Our source article for today's blog post tells a tragic story of a nine-year-old girl who died mere hours after a routine tonsillectomy. Given that more than 530,000 children have their tonsils removed every year in the United States, this story will certainly concern parents all across Iowa and, indeed, the entire country.
The girl was only supposed to be in surgery for about 40 minutes. But it soon carried into a two-hour operation. The surgeons eventually released the girl to her family and they went home, but the girl complained that she wasn't feeling well. Sadly, she died soon thereafter. The girl's family is considering a lawsuit against the facility and the staff that performed the surgery.
It has since been discovered that the surgery took longer because she had a previously unknown heart condition and an obstructed airway. However, the staff on hand gave the girl an inappropriate amount of anesthesia and it was also discovered that the staff rushed to clear her so they could get her out of the facility.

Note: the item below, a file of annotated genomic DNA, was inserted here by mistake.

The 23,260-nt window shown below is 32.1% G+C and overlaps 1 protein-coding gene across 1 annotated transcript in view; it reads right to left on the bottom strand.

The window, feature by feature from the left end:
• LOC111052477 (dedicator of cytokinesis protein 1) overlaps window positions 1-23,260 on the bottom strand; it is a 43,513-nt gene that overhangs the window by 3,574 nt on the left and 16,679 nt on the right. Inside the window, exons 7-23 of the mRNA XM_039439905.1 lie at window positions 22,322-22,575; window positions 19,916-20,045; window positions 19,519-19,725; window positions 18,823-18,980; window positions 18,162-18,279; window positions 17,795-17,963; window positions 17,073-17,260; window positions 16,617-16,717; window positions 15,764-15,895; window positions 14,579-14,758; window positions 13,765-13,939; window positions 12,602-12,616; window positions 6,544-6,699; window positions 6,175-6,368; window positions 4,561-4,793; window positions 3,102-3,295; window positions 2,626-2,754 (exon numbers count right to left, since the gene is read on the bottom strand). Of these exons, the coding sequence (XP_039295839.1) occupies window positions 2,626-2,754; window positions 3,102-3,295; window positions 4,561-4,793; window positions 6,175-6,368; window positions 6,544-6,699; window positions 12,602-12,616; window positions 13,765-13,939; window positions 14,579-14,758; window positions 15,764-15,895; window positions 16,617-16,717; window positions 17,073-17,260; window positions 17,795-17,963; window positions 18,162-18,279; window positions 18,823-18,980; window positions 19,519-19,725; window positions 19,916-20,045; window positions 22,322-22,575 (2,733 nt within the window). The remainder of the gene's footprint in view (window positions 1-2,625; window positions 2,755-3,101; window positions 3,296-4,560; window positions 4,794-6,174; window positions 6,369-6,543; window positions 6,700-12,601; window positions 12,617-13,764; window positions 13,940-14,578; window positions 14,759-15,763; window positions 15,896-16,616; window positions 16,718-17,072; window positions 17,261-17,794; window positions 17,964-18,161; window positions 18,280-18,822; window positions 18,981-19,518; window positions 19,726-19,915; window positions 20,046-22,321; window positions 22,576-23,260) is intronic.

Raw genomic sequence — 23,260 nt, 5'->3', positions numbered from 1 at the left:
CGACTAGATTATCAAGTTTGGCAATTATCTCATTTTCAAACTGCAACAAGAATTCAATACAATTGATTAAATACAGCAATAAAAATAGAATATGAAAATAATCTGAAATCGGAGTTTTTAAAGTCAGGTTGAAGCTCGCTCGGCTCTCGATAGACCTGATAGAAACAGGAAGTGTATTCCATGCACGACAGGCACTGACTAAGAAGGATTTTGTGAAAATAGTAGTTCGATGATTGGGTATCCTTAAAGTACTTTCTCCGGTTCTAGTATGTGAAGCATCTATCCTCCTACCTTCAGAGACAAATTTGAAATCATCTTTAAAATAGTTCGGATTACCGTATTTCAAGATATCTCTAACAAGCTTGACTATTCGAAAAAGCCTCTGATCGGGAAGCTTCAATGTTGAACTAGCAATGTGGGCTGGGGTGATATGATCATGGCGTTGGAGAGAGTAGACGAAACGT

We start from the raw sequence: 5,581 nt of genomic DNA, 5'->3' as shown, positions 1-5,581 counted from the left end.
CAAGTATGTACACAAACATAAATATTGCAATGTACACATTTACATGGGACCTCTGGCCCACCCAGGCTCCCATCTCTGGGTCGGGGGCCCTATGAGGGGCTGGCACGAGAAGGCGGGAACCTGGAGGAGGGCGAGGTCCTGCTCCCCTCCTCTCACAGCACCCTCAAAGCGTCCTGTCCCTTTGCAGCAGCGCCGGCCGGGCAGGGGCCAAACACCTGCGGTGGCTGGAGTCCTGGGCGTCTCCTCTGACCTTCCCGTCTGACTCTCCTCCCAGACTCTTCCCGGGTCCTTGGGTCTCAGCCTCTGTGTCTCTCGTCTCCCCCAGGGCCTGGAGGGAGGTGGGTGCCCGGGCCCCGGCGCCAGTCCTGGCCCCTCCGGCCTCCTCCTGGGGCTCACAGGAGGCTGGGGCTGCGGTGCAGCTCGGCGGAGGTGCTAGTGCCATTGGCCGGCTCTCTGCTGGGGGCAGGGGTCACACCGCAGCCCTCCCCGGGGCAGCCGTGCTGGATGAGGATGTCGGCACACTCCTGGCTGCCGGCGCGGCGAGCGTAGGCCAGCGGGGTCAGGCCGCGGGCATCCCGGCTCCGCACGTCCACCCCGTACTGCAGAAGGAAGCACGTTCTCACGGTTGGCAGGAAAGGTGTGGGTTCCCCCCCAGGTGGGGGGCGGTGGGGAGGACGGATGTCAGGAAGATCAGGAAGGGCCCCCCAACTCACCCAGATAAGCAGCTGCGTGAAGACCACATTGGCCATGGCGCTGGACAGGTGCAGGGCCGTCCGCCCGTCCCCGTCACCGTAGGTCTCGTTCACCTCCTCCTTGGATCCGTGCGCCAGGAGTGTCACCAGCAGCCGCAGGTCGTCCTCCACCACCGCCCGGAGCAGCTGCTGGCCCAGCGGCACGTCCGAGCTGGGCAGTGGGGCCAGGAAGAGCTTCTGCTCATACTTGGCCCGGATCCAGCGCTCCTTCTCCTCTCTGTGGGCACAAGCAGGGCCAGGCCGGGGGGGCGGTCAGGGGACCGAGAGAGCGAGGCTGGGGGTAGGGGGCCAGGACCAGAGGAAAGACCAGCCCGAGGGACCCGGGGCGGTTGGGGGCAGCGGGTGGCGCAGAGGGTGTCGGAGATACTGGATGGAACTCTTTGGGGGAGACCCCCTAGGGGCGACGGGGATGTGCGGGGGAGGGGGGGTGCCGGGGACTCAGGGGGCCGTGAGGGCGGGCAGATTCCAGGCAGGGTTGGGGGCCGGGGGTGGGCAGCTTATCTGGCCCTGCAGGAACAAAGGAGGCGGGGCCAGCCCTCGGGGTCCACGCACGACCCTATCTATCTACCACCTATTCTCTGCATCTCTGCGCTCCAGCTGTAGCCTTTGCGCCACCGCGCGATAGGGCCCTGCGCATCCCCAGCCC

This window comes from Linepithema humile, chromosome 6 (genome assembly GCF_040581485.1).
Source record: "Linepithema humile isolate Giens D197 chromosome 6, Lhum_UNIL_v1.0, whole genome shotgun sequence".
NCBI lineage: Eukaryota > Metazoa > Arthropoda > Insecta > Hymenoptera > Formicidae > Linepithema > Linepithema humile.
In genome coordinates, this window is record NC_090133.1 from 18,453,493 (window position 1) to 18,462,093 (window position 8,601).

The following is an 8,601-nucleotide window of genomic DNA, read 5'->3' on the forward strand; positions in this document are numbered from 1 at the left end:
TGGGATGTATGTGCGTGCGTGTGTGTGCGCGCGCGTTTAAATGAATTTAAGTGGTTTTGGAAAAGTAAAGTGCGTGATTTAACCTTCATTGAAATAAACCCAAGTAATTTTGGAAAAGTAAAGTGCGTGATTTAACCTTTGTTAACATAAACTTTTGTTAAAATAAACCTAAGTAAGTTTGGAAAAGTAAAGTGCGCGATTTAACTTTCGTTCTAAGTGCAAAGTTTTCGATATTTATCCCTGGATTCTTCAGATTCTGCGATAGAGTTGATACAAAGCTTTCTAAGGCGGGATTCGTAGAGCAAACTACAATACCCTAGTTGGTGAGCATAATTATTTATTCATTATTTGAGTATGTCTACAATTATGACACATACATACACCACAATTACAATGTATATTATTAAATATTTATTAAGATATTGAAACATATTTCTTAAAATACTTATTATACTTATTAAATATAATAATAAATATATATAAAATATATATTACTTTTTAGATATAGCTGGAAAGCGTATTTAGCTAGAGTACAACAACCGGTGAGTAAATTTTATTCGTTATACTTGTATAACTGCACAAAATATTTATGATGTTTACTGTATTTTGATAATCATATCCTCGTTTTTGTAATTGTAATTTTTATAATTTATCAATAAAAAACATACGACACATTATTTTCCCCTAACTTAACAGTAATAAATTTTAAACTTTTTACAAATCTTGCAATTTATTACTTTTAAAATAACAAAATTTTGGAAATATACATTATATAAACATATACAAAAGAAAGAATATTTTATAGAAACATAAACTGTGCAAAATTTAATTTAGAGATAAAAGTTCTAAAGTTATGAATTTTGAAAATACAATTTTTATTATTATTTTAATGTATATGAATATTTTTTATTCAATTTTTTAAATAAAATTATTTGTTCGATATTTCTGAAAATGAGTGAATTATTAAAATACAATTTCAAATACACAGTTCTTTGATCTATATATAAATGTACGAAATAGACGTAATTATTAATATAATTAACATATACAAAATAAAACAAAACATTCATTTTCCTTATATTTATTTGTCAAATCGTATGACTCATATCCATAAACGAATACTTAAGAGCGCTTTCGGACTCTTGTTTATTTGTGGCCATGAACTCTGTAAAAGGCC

These circumstances aren't common -- but they happen frequently enough that innocent people are harmed or killed, and families are forever affected by it. Medical malpractice and negligent medical practices are unacceptable, and the victims of these unfortunate circumstances deserve justice.
As well-prepared and trained as a surgeon, nurse or doctor may be, they are always susceptible to mistakes. They are only human, after all. No one is perfect. So when a mistake is made in a medical context. it is imperative for the victim and/or the victim's loved ones to consider their legal position.
Source: National Law Review, "Routine Tonsillectomy Demonstrates How Errors Can Impact Routine Procedures," March 27, 2017